Huawei P10 Plus Review
Dual cameras let the P10 Plus tap into an impressive array of photo effects
As we discussed in our review of the Huawei P10, these phones are equipped with some pretty respectable camera hardware. The combination of a very high-res sensor that's only equipped to detect luminance levels and a lower-res full-color sensor is a smart one, and their combined output allows the phone to produce images that include lots of detail, even across varying lighting conditions.
But while the P10 Plus does have very nearly the same camera setup as the P10, there's at least on important change, with a wider-aperture f/1.8 lens designed to let in slightly more light than the P10's f/2.2. Does that ultimately impact its imaging performance? Let's take a look.
For the most part, the P10 Plus impresses in the same ways the P10 did. Not only is the camera hardware itself versatile, but a bevy of shooting modes and software options help stretch that hardware as far as it can go. Of particular note is the camera's monochrome mode, which taps into that dedicated camera sensor to produce some stunning B&W shots; if you can't get past the lack of color you're doing yourself a disservice, because there's tons of dramatic potential in this mode.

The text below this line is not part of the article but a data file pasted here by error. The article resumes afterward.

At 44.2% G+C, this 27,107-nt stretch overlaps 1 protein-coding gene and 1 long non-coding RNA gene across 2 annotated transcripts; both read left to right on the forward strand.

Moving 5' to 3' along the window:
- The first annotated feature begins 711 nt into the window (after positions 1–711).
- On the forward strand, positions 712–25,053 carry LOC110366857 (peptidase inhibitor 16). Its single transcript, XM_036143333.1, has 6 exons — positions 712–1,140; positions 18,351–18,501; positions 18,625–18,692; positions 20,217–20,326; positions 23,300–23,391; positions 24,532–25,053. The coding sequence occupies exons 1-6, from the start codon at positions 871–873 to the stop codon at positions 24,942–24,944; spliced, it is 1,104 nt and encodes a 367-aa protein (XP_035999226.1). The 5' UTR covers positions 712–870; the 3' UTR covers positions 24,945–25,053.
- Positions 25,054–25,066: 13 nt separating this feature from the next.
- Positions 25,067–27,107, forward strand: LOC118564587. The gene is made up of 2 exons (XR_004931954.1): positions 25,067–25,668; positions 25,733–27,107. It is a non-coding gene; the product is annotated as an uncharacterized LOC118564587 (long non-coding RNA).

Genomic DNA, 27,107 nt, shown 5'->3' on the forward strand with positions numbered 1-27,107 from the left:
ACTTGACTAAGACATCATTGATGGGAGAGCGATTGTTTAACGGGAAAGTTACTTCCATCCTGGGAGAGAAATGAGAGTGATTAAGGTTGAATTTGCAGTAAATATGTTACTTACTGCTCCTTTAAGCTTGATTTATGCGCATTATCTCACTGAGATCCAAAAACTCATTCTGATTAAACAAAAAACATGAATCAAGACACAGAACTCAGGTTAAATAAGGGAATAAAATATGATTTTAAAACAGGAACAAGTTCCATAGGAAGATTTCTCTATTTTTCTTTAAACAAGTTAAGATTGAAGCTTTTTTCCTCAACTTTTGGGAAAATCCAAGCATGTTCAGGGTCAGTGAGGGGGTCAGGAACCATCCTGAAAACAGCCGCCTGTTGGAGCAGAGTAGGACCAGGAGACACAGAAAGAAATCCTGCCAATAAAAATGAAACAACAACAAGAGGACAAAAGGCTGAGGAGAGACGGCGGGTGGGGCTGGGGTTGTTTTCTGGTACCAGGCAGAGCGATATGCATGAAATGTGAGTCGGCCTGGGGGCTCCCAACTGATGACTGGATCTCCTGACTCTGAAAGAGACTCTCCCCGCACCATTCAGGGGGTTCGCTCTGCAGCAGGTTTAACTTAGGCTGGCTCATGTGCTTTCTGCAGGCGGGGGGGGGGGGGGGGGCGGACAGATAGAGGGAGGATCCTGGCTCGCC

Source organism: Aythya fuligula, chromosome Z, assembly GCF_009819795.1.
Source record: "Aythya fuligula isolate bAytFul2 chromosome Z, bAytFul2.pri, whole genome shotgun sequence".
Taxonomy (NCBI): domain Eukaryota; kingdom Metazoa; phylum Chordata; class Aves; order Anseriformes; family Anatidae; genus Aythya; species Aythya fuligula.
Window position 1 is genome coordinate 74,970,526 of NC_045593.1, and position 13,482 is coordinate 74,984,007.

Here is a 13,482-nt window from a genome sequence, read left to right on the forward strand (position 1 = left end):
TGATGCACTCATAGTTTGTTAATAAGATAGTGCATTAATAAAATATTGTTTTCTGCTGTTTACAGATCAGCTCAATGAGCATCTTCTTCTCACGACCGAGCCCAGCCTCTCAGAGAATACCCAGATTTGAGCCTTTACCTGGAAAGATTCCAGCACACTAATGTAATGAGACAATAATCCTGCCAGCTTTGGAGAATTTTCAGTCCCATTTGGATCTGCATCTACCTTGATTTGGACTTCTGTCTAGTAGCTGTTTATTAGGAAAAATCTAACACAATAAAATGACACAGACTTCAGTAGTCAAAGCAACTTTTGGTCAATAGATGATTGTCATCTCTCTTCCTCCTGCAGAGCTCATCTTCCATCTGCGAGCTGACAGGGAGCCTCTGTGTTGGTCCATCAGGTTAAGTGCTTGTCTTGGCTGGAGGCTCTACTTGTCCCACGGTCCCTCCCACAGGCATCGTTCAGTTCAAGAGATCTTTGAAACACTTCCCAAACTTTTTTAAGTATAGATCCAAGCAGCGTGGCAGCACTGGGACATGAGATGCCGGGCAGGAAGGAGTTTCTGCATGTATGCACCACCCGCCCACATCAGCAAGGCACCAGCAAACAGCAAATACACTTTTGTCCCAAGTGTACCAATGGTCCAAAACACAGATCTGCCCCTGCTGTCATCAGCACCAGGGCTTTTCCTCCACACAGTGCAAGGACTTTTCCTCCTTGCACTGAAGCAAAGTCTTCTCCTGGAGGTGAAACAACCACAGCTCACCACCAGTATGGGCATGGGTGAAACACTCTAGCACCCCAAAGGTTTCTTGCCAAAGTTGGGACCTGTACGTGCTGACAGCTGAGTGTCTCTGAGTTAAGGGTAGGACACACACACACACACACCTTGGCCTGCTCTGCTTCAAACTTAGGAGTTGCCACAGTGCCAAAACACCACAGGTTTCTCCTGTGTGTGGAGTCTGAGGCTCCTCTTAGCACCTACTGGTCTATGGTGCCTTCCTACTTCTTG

For the most part, the P10 Plus takes good advantage of its extra-wide aperture, and rarely did we find our images hurting for light. On the flip side, though, on more than a few occasions we saw the camera seem to be overwhelmed by this new abundance of light, producing shots that looked far more washed-out than environmental conditions would have us expect.
The P10 Plus is pretty clearly equipped with some hardware that should have no problem delivering some very nice-looking video. In practice, though, we ran into a few issues preventing the system from living up to its potential. None of them are too huge on their own, but they added up to create a situation that left us feeling a bit dissatisfied with the phone's video performance.
Stereo that sounds great, even without dual front-facers
While the P10 Plus lacks stereo front-facing speakers, it very nearly makes up for that by pairing the phone's main bottom-edge speaker with output from the front earpiece. As we've noted so many other times when looking at other phones that pull this same routine, there's a real risk of imbalanced audio with schemes like this, and though there's no denying that the earpiece is much quieter than the primary speaker, the net effect of both running at once is still surprisingly satisfying.
When you pair that kind of pleasing audio output with a big, high-res display like we find on the P10 Plus, you end up with a phone well-equipped for consuming all variety of media.